Athanor Athonor

(From an Arabic word, athan). Among the chemists it is a sort of digesting furnace, contrived to maintain its heat a long time, communicating with its chimney by a lateral canal, as the furnace for a sand bath. It is carried to a considerable height above the part where this canal enters, filled with fuel to the top, and closely covered: as the lower part of the fuel consumes, it is supplied by what is above, which falls down into its place: thus a constant and equal heat is maintained a long time without any attendance. See Fornax.

Athena

A plaster in much repute among the ancients.

Athenatorium

A thick glass cover, directed in the Theatrum Chimicum, vol. iii. p. 33, to be luted to a cucurbit, when the alembic is taken off in a particular process.

Athenionis Catapotium

The name of a pill in Celsus's writings.

Athenippon

The name of a collyrium, also called diasmyrnes; and of many other collyria.

Athenippium

See Asclepios.

Athera

And Athara, (from Athera 1299corn). A sort of food made with wheat flour, like the pap-meat which is given to children. Pliny says it is an Egyptian invention.

Atheroma

(From Atheroma 1300 pulse, or pap). It is a kind of tumour, thus named from the consistence of its contents, and may be safely extirpated. See Naevus.

Athleticus

Athletic, (from Athleticus 1301 to contend). A robust constitution fit for wrestling.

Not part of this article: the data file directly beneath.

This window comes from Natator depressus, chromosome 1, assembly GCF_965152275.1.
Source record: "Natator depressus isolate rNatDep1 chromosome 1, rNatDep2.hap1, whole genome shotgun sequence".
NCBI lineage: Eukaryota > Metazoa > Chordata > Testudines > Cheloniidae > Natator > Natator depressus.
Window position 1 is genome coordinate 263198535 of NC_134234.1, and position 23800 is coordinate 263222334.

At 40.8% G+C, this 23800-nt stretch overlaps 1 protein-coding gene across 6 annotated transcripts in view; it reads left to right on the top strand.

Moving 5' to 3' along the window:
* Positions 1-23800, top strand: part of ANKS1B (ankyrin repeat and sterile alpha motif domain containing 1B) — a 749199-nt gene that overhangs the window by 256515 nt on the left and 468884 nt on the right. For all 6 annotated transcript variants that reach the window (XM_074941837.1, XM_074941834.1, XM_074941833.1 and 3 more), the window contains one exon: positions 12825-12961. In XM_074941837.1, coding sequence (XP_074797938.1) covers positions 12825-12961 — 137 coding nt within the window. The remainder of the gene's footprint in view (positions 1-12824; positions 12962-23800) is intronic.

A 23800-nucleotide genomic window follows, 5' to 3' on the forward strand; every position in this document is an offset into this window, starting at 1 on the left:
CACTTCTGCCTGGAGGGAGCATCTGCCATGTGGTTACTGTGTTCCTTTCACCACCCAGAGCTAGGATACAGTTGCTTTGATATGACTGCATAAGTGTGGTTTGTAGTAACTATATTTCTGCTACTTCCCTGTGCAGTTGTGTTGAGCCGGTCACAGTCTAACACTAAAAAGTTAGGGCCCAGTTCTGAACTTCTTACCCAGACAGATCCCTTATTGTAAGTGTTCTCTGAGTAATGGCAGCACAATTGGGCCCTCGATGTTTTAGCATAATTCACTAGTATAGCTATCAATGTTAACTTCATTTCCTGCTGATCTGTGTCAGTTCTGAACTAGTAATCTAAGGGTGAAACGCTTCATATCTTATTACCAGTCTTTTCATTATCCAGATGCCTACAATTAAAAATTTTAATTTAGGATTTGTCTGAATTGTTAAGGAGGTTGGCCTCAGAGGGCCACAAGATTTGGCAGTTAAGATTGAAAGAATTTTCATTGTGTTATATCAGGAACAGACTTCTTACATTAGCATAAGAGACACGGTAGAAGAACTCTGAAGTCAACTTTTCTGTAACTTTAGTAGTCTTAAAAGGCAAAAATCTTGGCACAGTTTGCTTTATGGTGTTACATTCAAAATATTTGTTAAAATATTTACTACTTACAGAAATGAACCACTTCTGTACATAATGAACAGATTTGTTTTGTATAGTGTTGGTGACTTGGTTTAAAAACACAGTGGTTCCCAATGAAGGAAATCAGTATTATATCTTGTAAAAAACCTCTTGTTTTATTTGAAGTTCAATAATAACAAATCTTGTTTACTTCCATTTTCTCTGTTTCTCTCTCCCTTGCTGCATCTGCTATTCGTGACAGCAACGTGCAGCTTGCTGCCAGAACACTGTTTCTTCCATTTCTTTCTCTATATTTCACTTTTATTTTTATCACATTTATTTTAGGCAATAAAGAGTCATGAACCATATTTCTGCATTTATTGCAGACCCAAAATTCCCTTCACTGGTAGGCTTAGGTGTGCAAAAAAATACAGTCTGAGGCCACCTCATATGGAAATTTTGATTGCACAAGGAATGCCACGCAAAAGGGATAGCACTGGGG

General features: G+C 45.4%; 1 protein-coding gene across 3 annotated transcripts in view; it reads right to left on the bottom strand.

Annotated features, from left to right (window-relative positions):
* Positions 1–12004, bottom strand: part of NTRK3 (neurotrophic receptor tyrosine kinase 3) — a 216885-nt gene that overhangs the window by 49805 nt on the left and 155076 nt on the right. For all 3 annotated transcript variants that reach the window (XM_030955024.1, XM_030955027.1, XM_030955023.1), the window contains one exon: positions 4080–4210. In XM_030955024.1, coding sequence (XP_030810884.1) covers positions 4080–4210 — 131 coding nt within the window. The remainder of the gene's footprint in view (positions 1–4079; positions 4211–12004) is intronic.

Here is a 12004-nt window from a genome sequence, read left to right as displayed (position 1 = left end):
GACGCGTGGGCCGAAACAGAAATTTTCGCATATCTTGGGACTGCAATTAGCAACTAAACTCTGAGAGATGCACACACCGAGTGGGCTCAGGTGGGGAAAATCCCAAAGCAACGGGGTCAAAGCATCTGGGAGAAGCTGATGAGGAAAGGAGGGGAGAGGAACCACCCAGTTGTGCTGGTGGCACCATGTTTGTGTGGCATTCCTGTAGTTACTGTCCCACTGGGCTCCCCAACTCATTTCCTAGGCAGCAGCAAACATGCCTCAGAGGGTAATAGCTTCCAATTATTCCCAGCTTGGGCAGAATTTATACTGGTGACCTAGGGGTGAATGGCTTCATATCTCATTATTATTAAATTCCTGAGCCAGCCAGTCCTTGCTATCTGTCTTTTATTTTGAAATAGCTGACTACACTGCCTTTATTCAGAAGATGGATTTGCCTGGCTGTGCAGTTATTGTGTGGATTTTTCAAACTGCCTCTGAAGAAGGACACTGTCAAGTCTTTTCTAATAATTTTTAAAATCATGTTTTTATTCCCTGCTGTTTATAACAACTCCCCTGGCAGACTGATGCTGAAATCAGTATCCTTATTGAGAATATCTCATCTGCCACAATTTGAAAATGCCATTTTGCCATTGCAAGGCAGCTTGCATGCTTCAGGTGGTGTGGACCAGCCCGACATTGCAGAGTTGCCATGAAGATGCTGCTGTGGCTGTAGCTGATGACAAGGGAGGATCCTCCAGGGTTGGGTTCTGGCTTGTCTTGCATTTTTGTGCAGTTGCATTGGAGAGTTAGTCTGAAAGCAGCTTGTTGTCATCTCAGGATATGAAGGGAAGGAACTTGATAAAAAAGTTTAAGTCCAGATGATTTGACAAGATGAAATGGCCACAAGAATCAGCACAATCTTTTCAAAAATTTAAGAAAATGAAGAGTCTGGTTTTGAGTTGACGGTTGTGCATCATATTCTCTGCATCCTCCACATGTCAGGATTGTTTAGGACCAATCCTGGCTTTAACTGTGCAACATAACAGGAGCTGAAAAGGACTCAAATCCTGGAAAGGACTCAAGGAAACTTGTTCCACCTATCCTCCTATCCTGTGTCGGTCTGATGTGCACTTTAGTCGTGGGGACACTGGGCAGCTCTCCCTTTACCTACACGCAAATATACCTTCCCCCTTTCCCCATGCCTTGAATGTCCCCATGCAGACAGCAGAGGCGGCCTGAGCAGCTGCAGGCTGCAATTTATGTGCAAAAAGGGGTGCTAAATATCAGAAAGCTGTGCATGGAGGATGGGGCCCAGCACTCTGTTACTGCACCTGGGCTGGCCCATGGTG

Athrix

(From α, neg. and Athrix 1302hair). See Alopecia.

Athroon Athrous

(From Athroon Athrous 1303 to collect). In medical authors it imports copious, accumulated, or sudden, and is the reverse of by degrees: similar to confertus.

Athymia

(From α, neg. and Athymia 1304 courage).

Pusillanimity. In medical authors it usually signifies that dejectedness, despondence, anxiety, and despair, which frequently occur in the course of distempers. In some authors it is synonymous with melancholia.

Atincar

Or Atinkar, (from atin chama, Arab.). See Borax.

Atitara

Sec Palma minor.

Atlas

(From Atlas 1305 to sustain, or to carry). The name of the first vertebra of the neck; so called because it sustains the head, as Atlas was supposed to sustain the earth. It is a bony ring, and in its back part it receives the processus dentatus of the second vertebra; it hath no spinal process; its transverse processes are very thick; instead of the two superior oblique processes, which the other vertebrae have, there are two oblong holes, which receive the condyles of the os occipitis, and the inferior oblique processes are horizontal to admit of rotation.